Public Release: 

UTSA psychologist helps train first responders on the front line of the opioid crisis

University of Texas at San Antonio

James Bray, professor and chair of the UTSA Department of Psychology, is working on a research project with agencies in Houston to train first responders in how to detect prescription opioid overdoses and provide life-saving outreach services.

Bray is working with the Houston Health Department, Houston Fire Department (HFD), Houston Recovery Center (HRC) and Baylor College of Medicine to teach first responders how to recognize overdoses and misuses of prescription pain relievers, heroin and fentanyl and how to properly administer naloxone, a medication designed to rapidly reverse an opioid overdose.

"This project allows us to mobilize existing resources and expertise in Harris County and the City of Houston to not only train first responders how to administer the proper drug to save lives, but to provide outreach and treatment services for people who overdose on opioids through Houston Recovery Center's peer recovery and case management services," said Bray.

Bray explained that opioid addiction impacts millions of Americans from all demographics and this grant will provide opioid overdose victims treated by HFD with treatment services such as, medical assisted therapy, behavioral and psychological treatment and pain management.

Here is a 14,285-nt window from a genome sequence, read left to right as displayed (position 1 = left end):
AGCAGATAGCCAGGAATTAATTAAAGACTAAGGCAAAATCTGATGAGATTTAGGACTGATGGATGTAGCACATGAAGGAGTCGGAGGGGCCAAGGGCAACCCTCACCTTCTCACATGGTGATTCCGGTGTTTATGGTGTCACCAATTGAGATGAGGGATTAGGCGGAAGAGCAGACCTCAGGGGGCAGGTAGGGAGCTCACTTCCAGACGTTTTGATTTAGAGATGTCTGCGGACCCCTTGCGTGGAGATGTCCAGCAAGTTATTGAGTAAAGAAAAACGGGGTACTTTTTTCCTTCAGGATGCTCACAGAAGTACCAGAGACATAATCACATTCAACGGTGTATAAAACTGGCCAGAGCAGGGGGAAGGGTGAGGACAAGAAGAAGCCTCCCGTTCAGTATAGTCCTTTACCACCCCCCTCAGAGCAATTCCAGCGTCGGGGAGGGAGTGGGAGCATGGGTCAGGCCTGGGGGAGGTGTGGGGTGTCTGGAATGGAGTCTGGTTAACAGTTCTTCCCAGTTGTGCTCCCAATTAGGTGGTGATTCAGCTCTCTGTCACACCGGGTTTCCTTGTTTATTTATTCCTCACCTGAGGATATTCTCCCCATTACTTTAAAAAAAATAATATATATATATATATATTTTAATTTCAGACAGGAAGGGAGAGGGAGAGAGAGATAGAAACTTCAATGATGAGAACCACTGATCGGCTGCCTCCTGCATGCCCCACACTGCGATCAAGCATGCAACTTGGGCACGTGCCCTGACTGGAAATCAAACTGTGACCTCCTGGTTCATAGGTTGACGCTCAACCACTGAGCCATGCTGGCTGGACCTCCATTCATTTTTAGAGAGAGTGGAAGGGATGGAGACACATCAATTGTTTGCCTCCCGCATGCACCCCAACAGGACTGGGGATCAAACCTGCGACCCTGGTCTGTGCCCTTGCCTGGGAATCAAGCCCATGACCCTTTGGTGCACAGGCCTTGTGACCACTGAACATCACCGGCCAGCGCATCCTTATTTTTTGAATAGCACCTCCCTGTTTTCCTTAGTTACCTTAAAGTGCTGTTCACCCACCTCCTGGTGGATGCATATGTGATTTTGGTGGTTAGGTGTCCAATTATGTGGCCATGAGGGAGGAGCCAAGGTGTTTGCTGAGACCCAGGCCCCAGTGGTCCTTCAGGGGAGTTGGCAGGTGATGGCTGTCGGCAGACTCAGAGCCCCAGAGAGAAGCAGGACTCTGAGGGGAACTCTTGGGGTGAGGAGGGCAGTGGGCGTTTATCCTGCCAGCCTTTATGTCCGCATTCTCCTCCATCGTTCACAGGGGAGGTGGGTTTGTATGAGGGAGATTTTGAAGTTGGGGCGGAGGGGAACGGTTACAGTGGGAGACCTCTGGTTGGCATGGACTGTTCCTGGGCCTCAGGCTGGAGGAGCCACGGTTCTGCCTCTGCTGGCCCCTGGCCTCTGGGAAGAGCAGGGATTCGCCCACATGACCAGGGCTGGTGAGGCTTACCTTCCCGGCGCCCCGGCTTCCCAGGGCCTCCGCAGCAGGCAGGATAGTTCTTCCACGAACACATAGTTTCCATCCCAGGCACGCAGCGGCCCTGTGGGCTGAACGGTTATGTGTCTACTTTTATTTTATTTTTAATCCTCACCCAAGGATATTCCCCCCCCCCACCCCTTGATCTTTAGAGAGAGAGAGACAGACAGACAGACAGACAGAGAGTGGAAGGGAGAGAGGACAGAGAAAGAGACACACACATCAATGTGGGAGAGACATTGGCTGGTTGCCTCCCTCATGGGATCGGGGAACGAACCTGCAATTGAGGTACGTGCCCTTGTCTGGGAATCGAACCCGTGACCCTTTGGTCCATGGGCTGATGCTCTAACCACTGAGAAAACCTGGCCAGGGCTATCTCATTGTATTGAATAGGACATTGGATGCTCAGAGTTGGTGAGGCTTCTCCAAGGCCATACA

The project called, First Responder Opioid Overdose Naloxone Training and Linkage Into Needed Evidence-based Services (FRONTLINES), is supported by a $2 million grant from the Substance Abuse and Mental Health Services Administration (SAMHSA) for four years.

According to the most recent data from the Texas Department of State Health Services, there were 239 accidental poisoning deaths where opioids were involved in Houston in 2015 and 1,174 deaths statewide.

In addition to FRONTLINES, Bray is involved in another big research project in Houston. In 2017, Bray received a five-year, $2.6 million grant from SAMHSA to lead a project that provides mental health services and recovery support to high-risk pregnant, postpartum women recovering from substance abuse. The program, called Pregnant and Mothers Postpartum Enhanced Recovery-Oriented Residential Services (PAMPERRS) supplements services provided by Houston's Santa Maria Hostel.

Bray joined the UTSA Department of Psychology in August 2017. His research interests include family psychology and health, adolescent substance use, and primary care psychology.

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